Severe Asthma Research Program    (SARP)
A National Institutes of Health/ National Heart, Lung & Blood Institutes
sponsored network

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Wake Forest / Emory Partnership - Info for Medical and Academic Professionals

Site Investigator and Locations:




Eugene Bleecker, MD: Principal Investigator

Wake Forest University Health Sciences
Winston-Salem, North Carolina 27157

Deborah Meyers, PhD; Co-Investigator
Wake Forest University Health Sciences
Winston-Salem, North Carolina 27157

Wendy Moore, MD: Co-Investigator
Wake Forest University Health Sciences
Winston-Salem, North Carolina 27157

Steve Peters, MD: Co-Investigator
Wake Forest University Health Sciences
Winston-Salem, North Carolina 27157

Annette Hastie, PhD; Co-Investigator
Wake Forest University Health Sciences
Winston-Salem, North Carolina 27157

Greg Hawkins, PhD; Co-Investigator
Wake Forest University Health Sciences
Winston-Salem, North Carolina 27157

Anne Fitzpatrick, PhD; Co-Investigator
Emory University
Atlanta, Georgia 30322 

Site Coordinator Contact:

Wake Forest University

Regina Smith   
Phone: 336-713-8551   
Email: rvsmith@wakehealth.edu

Jeff Krings, NP
Phone: 336-713-9188   
Email: jkrings@wakehealth.edu


Emory University

Jennifer Dodds
Phone: 404-727-5176
Email: jcdodds@emory.edu 

Shaneka Douglas 
Phone: 404-727-7687
Email: 
sdougl5@emory.edu

 

Site Ancillary Study:
 

DESCRIPTION : We hypothesize that 1) an important cause of severe asthma is altered inflammatory responses that are partially related to sequence variants in genes that regulate bronchial inflammation, pulmonary function or affect structural components in the airways and 2) a subset of patients develops severe asthma because of pharmacogenetic responses to pharmacologic agents. Our first aim is to understand the longitudinal characteristics that are important in the development of severe asthma using both standard and cluster approaches. For each of the first 3 years, we will recruit and characterize 96 subjects (60 % with severe asthma, 25% children; assuming 20% loss to follow up). Baseline and 3 year studies will include PFTs, maximum bronchodilator reversibility, bronchial responsiveness to methacholine, comprehensive questionnaires, blood for eosinophils, neutrophils, DNA and total serum IgE levels, induced sputum, eNO and CT imaging. In a substudy, investigative bronchoscopy will be performed at baseline and year 3. An evoked phenotype will be assessed two weeks after administration of triamcinolne acetonide injectable suspension by evaluating changes in baseline phenotypes including lung function, bronchial responsiveness, induced sputum and biomarkers. Subjects will be reassessed yearly (spirometry and reversibility, eNO, sputum induction and questionnaires) with additional telephone contact every six months. Each subject will be asked to return for an additional visit when they are experiencing an exacerbation. All studies with the exception of bronchoscopy and CT imaging will be performed in children. Our second aim is to determine genetic and biomarker predictors of baseline phenotypes and their change over time. New subjects will be assigned to a current SARP asthma cluster. When the total population has been studied, a new cluster analysis will be performed for comparison with the current clusters, including additional biomarkers and CT imaging. Individual changes in cluster assignment will be assessed longitudinally. Biomarker and genetic analysis (including the role of rare variants) will be performed using the clusters and longitudinal data including lung function, as well as pharmacogenetic analysis of the evoked systemic steroid phenotype.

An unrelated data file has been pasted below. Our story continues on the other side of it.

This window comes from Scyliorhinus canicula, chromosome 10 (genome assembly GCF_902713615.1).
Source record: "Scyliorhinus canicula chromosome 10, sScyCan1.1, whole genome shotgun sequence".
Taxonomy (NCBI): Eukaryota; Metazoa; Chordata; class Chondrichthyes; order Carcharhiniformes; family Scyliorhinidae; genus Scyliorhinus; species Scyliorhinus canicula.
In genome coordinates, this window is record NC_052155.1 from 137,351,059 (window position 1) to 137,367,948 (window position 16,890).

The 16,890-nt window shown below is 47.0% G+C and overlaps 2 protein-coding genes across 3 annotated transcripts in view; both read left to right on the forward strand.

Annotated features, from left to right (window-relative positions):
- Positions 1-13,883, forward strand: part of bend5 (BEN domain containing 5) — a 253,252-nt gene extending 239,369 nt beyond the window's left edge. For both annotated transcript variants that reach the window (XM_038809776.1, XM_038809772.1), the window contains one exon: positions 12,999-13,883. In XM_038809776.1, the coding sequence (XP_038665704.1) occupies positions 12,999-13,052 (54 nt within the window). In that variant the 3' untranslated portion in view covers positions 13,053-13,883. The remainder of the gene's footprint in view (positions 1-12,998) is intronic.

RELEVANCE: The purpose of this proposal is twofold: First, to understand the longitudinal characteristics that are important in the development of severe asthma using both standard and novel analytical approaches and second, to determine genetic and biomarker predictors of baseline phenotypes and their change overtime.

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